As the nation’s capital prepares for a Presidential inauguration, governors across the U.S. are giving or getting ready to give their state of the state messages. And speaking of “getting ready,” early childhood education and school readiness are, appropriately, on the agenda in a number of states from Connecticut to Hawaii. As New York Governor Andrew Cuomo put it in his address last week, “We need more early education. Every expert will tell you that early education makes a difference and it makes the difference for life.” //eyeonearlyeducation.org/2013/01/15/governors-put-early-education-and-literacy-on-2013-agenda/
AFT believes that every child deserves that chance—including those whose parents can’t afford quality programs or even find ones to access close to home. At our biennial convention last July, AFT delegates passed a resolution to strongly advocate for the right of every child and family in the U.S. to a high quality early learning and care experience. //www.aft.org/about/resolution_detail.cfm?articleid=1651
Early care and education settings include child care centers, family child care homes, and Head Start and pre-kindergarten classrooms. Whatever the setting, for the rhetoric to match the reality, it comes down to people and programs. Early childhood teachers and staff in the U.S. are among the lowest paid, least prepared, and have the highest turnover rates of any occupation serving the needs of children. Specialized staff training and good working conditions—including post secondary education and decent salaries and benefits—as well as low staff turnover are key predictors of program quality and positive outcomes for children. Early childhood teachers must be knowledgeable and well prepared to have long-lasting positive effects on educational achievement, economic productivity, social responsibility, and a significant return on investment. For programs, “quality” isn’t indicated by simple compliance with health and safety standards. Programs should have transparent, clearly delineated standards that provide guidance in areas such as appropriate educator qualifications, availability of curricular resources, and provision of social services and supports for families. Standards should include a common definition of levels of quality, safe and age appropriate facilities, coherence among programs, use of best practices, and decent pay and benefits for workers in the field.
Why does this matter? For the simple reason that early childhood programs with knowledgeable and well-prepared teachers lead to better educational outcomes—including enhanced school readiness and academic performance, less need for remedial education and special services, reduced criminal activity and substance abuse, and higher earnings in adulthood. In addition, early childhood investments yield strong returns on investment. For every dollar spent on high quality early care and education, taxpayers save between $6-$12 because of the reduced need for academic, welfare, and criminal justice services.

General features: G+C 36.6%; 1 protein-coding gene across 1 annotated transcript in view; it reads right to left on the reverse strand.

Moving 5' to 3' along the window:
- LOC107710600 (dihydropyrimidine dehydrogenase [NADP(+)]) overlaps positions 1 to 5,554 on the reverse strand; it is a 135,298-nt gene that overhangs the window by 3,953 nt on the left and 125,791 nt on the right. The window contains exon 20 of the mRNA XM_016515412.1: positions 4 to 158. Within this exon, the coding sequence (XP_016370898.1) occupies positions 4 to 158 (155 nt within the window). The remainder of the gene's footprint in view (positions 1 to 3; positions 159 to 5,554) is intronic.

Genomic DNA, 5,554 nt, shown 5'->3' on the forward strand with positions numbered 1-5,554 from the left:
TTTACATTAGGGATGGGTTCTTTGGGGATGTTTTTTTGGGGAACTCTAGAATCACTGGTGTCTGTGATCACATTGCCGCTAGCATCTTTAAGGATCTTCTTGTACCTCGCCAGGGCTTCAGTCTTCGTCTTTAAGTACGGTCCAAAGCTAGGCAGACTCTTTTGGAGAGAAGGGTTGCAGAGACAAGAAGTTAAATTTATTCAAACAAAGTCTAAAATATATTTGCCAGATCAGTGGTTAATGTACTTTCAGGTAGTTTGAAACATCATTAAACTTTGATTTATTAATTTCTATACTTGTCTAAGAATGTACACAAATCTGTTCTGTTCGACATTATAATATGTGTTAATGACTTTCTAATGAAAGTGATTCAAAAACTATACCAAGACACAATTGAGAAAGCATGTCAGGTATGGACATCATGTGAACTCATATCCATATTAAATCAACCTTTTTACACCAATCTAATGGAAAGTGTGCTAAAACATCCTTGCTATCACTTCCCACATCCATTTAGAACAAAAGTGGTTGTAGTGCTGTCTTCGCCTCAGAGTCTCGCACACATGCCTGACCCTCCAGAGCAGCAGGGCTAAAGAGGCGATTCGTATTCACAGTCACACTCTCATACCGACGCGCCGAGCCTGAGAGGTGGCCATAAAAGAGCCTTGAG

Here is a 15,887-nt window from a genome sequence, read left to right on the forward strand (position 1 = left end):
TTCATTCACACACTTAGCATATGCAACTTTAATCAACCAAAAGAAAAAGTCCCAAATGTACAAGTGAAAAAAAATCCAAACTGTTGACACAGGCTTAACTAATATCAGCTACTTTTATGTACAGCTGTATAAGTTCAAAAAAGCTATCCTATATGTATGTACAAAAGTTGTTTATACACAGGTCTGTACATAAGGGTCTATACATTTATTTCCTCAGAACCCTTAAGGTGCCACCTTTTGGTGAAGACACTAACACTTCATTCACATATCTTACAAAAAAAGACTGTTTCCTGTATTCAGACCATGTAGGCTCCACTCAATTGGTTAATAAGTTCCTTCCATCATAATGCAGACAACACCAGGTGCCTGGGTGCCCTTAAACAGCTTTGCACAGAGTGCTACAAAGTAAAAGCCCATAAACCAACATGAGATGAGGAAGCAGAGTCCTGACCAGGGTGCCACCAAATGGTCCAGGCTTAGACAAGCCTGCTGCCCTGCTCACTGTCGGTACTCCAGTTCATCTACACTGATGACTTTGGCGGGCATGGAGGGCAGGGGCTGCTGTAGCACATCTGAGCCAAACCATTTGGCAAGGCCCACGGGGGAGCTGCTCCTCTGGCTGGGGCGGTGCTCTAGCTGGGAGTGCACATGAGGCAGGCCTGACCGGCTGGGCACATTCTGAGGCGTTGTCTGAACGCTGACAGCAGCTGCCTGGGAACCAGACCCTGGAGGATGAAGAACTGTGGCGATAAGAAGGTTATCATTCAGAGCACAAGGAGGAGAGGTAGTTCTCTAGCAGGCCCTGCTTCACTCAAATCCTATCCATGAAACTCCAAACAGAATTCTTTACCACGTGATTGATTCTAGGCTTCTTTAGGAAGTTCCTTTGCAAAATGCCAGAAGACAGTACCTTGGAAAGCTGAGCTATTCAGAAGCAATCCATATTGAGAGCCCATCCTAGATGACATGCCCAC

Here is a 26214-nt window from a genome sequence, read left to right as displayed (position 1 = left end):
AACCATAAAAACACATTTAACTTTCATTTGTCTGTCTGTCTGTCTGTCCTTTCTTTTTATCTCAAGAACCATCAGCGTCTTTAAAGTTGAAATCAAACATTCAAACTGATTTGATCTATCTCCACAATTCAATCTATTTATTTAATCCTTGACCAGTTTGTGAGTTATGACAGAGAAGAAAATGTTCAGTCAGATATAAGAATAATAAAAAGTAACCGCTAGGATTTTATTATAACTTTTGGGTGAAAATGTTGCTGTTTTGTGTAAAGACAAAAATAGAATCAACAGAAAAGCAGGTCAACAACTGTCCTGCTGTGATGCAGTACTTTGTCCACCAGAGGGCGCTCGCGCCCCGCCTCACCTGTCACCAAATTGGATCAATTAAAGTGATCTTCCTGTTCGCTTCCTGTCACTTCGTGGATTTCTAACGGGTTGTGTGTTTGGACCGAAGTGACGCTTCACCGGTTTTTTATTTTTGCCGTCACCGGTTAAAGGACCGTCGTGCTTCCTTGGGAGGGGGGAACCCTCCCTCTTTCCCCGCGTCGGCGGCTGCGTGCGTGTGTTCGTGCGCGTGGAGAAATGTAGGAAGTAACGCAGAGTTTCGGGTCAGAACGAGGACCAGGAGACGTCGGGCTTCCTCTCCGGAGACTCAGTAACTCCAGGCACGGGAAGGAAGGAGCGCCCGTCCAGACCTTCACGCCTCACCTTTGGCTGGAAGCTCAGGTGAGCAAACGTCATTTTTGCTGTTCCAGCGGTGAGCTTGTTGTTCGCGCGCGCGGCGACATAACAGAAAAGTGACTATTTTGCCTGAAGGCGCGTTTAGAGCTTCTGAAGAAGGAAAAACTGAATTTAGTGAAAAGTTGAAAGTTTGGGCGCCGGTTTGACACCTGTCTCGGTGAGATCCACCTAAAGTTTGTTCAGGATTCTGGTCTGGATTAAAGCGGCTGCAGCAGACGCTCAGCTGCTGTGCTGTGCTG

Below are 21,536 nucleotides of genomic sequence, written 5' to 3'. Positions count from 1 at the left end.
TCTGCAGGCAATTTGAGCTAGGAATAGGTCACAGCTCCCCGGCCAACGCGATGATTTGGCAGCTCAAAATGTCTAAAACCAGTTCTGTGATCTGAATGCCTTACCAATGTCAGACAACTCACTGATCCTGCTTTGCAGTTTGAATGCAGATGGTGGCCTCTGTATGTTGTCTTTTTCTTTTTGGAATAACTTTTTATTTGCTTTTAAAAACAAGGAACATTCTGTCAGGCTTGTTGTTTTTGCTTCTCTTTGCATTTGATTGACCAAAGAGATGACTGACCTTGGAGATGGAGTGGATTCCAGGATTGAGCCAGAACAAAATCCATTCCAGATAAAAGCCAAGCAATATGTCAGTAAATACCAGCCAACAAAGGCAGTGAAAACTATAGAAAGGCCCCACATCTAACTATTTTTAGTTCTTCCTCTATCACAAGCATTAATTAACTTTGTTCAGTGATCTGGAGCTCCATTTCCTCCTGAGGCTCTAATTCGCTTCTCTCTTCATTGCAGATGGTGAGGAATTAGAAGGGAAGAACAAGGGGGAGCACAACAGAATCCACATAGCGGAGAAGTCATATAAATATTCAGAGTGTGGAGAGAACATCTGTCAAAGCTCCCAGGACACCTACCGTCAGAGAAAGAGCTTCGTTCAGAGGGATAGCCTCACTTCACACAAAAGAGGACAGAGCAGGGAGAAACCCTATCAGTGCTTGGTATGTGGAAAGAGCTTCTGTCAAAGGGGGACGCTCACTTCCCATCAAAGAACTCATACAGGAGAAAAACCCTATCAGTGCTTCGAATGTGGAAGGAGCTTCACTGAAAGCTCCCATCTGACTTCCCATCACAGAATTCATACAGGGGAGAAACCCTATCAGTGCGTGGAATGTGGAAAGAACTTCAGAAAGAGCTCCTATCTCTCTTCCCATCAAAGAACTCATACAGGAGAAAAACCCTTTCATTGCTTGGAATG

We must ensure that our nation’s children and their families have access to early childhood teachers who have the knowledge and skills to do their jobs well. Teachers in high quality early childhood programs: support children’s development to work and play well with others; have the content knowledge to provide children experiences that help them learn and be ready for school; push children’s thinking and help motivate them to learn; and build positive relationships with children, families and communities.
What can we as a nation do to ensure every young child has a teacher that supports her/his development and learning? We can invest in early care and education so that:
- all young children have access to early childhood teachers whoknow and use effective teaching practices;
- all early childhood programs provide supports for teachers intheir efforts to enhance children’s development and learning;
- all early childhood educators have access to affordable and effective education and training, including higher education and research-informed training; and
- all early educators are fairly compensated.
The Obama administration’s education agenda calls for increased access to high quality early childhood education as well as increased access to higher education. By lowering the financial barriers that many in the early childhood education workforce face to pursuing continued education and professional development, great strides can be made to increasing access to high quality early childhood education and care.
The AFT is committed to doing our part to increase development opportunities for our early childhood education members. For example, we are currently supporting training in the Mind in the Making Curriculum developed by Ellen Galinsky, which focuses on helping educators guide children’s development of critical thinking skills http://mindinthemaking.org.And all early childhood educators and advocates can access a free collection onShareMyLesson.com that provides resources ranging from anti-bullying to preparing for a Common Core-aligned elementary curriculum //tinyurl.com/SMLearlychildhood.
The AFT represents 1.5 million pre-K through 12th-grade teachers; paraprofessionals and other school-related personnel; higher education faculty and professional staff; federal, state and local government employees; nurses and healthcare workers; and early childhood educators. AFT is also actively participating in the Clinton Global Initiative (CGI) partnership on Educating America about the Value of the Early Childhood Teacher.
Views expressed in this post are strictly those of the author and do not reflect the endorsement of the Learning First Alliance or any of its members.
The opinions expressed in Transforming Learning are strictly those of the author(s) and do not reflect the opinions or endorsement of Editorial Projects in Education, or any of its publications.